How can I place a lien against his equipment/vehicles
Check with a MN lawyer to see if there are any non-possessory liens available to you. You don't say in your question whether the work you did was work done on that company's equipment or vehicles. If you just did some type of service that isn't tied to repairs of equipment or vehicles you may not have any lien rights. You always have the ability to file a small claims court action which if successful will give you opportunities to enforce the judgment by garnishing bank accounts, etc. Good luck.
You may file a breach of contract suit and seek a judgment for the proceeds owed by the company.
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Whether you are entitled to assert a lien likely depends on the nature of the work you performed, or whether the other party signed any documents giving you the right to assert a lien. If you supplied labor or material for the improvement of real estate, you may or may not be entitled to assert a mechanic's lien a/k/a construction lien against the improved real estate, but there are strict requirements for perfecting and enforcing such liens. Liens can arise in other scenarios, but without knowing the details of the work you did and what documents or other evidence of the agreement exists, it's hard to say whether you are entitled to a lien. At minimum, you likely have a claim for breach of contract if the other party failed to pay what they agreed to pay. Check to see if your claim is within the jurisdictional limit of the small claims court (a/k/a conciliation court). In Minnesota, small claims courts have jurisdiction to hear many (not all) types of claims under the $ limit and the court has claim forms and some limited information about the process. All claims will eventually be barred by an statute of limitations if you don't pursue the claim before the deadline (often years), but I encourage you to consult with an attorney if you have questions about your claim or the applicable claim deadlines. Good luck!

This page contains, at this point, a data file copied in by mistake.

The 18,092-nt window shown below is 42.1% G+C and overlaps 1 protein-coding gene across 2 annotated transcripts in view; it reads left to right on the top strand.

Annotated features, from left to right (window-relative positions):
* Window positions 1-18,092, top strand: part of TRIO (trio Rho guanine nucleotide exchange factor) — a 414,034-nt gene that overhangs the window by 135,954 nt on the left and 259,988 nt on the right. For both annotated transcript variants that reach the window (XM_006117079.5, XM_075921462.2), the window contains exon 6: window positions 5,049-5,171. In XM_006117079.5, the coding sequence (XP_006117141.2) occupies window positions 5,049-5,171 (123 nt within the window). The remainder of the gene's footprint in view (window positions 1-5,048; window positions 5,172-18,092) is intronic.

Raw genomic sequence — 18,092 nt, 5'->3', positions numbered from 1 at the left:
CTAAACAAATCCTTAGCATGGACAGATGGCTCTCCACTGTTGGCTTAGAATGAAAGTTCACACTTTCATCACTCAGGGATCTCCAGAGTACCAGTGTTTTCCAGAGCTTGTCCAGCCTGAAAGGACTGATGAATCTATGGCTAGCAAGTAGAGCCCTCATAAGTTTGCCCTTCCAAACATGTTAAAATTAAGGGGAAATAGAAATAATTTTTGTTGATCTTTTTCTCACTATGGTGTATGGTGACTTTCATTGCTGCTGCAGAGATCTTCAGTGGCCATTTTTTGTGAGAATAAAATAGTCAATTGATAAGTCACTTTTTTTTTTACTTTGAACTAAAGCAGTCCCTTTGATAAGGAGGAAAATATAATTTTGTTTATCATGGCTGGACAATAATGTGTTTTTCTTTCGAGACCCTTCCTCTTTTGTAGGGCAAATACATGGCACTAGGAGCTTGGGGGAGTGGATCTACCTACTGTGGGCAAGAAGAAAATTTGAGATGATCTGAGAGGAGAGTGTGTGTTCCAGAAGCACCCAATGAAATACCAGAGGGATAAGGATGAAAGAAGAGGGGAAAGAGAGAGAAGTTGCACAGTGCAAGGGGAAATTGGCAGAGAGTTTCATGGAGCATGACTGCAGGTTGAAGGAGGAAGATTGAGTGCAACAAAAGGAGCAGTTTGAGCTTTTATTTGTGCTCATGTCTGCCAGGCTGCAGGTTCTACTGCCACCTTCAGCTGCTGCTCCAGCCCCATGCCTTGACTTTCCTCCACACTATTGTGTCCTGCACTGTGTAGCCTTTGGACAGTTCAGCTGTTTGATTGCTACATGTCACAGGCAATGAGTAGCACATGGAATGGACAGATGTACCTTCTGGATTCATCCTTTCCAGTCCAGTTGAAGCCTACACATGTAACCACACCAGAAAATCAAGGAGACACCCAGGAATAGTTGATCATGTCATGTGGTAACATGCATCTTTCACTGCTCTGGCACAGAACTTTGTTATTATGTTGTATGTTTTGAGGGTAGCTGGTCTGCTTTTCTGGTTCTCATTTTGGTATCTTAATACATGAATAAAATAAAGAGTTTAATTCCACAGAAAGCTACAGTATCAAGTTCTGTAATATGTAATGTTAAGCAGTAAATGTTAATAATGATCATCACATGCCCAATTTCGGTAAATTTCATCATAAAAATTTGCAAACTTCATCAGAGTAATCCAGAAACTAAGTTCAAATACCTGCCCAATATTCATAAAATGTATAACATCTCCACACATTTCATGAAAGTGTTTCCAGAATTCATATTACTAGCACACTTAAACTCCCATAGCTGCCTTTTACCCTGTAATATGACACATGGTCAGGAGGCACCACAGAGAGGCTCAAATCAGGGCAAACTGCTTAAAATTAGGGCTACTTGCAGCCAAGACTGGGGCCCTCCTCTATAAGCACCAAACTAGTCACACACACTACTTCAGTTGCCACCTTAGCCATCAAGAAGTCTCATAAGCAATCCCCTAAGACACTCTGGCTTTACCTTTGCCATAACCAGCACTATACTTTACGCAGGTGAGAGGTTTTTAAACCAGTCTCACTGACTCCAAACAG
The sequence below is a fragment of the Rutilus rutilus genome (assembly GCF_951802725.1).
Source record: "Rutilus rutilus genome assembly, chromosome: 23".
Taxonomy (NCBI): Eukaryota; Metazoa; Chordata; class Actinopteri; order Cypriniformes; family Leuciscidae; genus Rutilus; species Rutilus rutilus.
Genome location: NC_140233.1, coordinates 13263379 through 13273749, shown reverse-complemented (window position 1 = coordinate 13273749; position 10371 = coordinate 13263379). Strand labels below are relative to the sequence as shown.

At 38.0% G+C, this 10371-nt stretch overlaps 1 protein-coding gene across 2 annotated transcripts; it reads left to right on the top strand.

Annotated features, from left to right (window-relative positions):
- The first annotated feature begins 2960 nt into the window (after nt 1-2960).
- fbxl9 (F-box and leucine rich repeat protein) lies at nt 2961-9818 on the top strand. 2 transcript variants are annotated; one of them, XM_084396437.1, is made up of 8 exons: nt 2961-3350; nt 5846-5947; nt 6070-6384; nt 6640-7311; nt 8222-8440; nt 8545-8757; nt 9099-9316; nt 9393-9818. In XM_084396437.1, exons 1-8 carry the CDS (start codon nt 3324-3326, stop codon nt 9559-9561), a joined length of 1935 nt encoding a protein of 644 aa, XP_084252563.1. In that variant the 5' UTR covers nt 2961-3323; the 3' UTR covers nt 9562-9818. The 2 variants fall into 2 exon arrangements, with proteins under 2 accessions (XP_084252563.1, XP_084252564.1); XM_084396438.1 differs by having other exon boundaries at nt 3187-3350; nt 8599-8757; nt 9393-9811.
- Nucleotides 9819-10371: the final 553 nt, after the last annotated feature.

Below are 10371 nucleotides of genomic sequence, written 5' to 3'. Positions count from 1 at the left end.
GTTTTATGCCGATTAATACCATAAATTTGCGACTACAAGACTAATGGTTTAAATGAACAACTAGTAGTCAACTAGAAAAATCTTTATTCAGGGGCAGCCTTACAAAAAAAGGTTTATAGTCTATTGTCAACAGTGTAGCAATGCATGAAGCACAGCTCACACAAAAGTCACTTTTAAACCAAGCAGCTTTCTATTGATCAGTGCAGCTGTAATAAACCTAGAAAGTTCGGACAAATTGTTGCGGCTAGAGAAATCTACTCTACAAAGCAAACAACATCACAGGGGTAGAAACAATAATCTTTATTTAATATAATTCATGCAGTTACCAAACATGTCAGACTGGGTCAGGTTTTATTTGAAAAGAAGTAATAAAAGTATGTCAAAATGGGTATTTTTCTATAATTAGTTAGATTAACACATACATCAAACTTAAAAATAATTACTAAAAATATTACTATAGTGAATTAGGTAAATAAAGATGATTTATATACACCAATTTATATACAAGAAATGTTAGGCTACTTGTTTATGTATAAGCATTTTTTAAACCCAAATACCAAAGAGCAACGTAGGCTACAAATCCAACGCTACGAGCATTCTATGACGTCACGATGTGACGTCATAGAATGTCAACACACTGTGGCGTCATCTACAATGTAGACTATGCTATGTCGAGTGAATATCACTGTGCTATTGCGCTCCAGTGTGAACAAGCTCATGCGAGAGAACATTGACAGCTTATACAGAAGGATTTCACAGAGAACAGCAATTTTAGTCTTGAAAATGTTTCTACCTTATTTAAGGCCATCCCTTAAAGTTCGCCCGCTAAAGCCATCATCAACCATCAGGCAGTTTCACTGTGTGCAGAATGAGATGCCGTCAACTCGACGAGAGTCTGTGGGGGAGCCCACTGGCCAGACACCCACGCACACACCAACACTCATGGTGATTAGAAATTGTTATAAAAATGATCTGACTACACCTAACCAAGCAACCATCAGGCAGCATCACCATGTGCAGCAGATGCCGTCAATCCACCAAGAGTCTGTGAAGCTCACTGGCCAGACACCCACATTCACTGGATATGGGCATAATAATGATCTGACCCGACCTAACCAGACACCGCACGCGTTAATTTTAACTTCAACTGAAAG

This is a question that crosses the "what's legal" and "what's practical" divide. Legally, you'd have to sue the BUSINESS (not the owner, the business, assuming it is a corporation, LLC, etc.), prove your case, obtain a judgment, and then try to collect. If the other company is broke, you'll never collect. If the other company's vehicles and equipment have liens against them, you'll never collect. Bottom line - unless you KNOW there are assets you can grab with 100% certainty, it's not worth the effort.
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